Making children the change agents
Singing of children resound the air as we approach to the Uddaramanahalli village government school in Sira Taluq of Tumkur district in Karnataka. A three-day children’s camp on personal and community hygiene has just begun under the guidance of UNICEF.
Cleanliness and hygiene can be achieved only when there’s a sense of ownership and participation. UNICEF along with its partners has worked with the idea of instituting students’ cabinets in schools. The cabinets, with various ministries like education, sports, health, culture etc., manage roles and responsibilities assigned to them. Having recorded stupendous success with this experiment, UNICEF has begun to expand this idea in other schools too.
“Our experience at UNICEF reveals that children are the best change agents at both home and in the community. We believe that if we target the children, they will in turn bring change in the family and thereby the entire community.,” says, Mrs. Sukanya Subramanian, Assistant Project Officer – Education for Andhra Pradesh and Karnataka at Hyderabad Field Office of UNICEF.
The session was about methodically washing hands before meals and after visiting the toilet: wet your hands, apply soap, rub both hands well and even clean the fingernails. The resource persons first demonstrated how to do it and followed it up with practicals for students. Thippesh and his friends were surprised to see for themselves the difference between washing hands first without and then with soap.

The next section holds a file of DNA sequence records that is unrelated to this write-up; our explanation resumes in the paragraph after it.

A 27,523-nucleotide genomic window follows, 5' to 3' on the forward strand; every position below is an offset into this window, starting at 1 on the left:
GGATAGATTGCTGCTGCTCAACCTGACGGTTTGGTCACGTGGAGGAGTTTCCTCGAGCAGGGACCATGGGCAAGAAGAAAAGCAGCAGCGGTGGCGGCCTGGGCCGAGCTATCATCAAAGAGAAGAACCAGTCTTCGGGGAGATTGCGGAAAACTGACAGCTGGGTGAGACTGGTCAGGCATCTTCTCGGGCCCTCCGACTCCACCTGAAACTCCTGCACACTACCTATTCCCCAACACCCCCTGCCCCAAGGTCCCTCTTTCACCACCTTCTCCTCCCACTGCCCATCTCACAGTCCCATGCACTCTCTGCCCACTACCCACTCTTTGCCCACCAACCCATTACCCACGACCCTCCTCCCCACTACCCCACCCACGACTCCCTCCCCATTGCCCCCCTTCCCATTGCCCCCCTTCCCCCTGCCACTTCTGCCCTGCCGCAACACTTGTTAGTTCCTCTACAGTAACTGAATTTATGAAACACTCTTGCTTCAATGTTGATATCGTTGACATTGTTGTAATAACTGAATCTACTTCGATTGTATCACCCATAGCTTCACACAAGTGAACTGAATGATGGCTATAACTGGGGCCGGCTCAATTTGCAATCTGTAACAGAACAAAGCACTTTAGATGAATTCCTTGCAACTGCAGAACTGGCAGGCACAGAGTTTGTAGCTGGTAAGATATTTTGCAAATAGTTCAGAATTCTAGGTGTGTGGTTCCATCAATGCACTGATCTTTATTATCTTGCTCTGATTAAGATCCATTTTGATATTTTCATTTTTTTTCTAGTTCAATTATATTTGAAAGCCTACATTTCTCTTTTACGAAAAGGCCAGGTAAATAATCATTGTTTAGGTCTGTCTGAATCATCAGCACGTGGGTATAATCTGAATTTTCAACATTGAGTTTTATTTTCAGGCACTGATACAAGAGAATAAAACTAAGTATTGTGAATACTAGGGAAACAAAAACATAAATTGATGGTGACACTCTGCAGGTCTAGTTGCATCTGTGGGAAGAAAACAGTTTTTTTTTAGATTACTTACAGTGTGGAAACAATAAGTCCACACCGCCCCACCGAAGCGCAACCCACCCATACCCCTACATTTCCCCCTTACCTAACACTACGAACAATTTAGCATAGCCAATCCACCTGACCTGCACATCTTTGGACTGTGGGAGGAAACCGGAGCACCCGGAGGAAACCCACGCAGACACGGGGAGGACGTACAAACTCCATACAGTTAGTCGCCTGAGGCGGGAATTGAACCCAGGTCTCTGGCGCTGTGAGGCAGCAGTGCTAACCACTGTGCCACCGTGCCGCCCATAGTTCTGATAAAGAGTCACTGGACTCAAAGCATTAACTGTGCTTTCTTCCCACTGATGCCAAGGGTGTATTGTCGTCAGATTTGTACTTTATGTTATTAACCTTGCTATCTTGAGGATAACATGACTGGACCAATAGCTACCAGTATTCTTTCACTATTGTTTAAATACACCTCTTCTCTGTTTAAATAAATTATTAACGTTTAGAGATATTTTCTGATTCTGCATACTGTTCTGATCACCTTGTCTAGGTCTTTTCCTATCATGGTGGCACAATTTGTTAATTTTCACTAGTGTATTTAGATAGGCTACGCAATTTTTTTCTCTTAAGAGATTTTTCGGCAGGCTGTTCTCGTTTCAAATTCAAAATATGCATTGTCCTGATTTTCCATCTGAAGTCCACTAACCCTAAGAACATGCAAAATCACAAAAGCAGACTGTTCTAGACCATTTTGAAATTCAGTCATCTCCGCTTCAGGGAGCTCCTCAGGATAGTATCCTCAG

The second session discusses the roles and responsibilities of the school cabinets. Students point out the common roles to be performed by more than one student and also add or delete responsibilities to lend clarity to each student’s role.
Day two of the workshop is much more interesting, for, it’s participatory. Participant students and teachers conduct a ‘Village Sanitation Survey’ (VSS). Villagers stand up and take notice even as young students in uniform carry placards and shout slogans on health and hygiene taking out a procession through various village streets. . The VSS is intended to impress upon the students the importance of community hygiene. VSS makes the students realise the importance of community hygiene.
Post lunch, it’s time for practicals again. Participants learn to prepare a soak pit and a compost pit. “The idea behind constructing a soak pit is to re-direct the waste water from the taps to a pit which can improve ground water level and to avoid stagnation leading to diseases from mosquitoes,” says Ramya, a fifth standard student. The day concludes as students learn about toilet sanitation.
Day three is full of activities and fun. On one side a play on Ram and Shyam conveys messages on the benefits of a clean environment and on the other side a quiz on the learning and effectiveness of the exercise, challenges the students. There are also games like ‘students on paper’ stressing on the importance of using toilets and avoiding open defecation.
Post lunch focus is on the various charts enabling the students to maintain a weekly record of personal and school hygiene. The three-day event concludes with the workshop anthem—the swatchate song.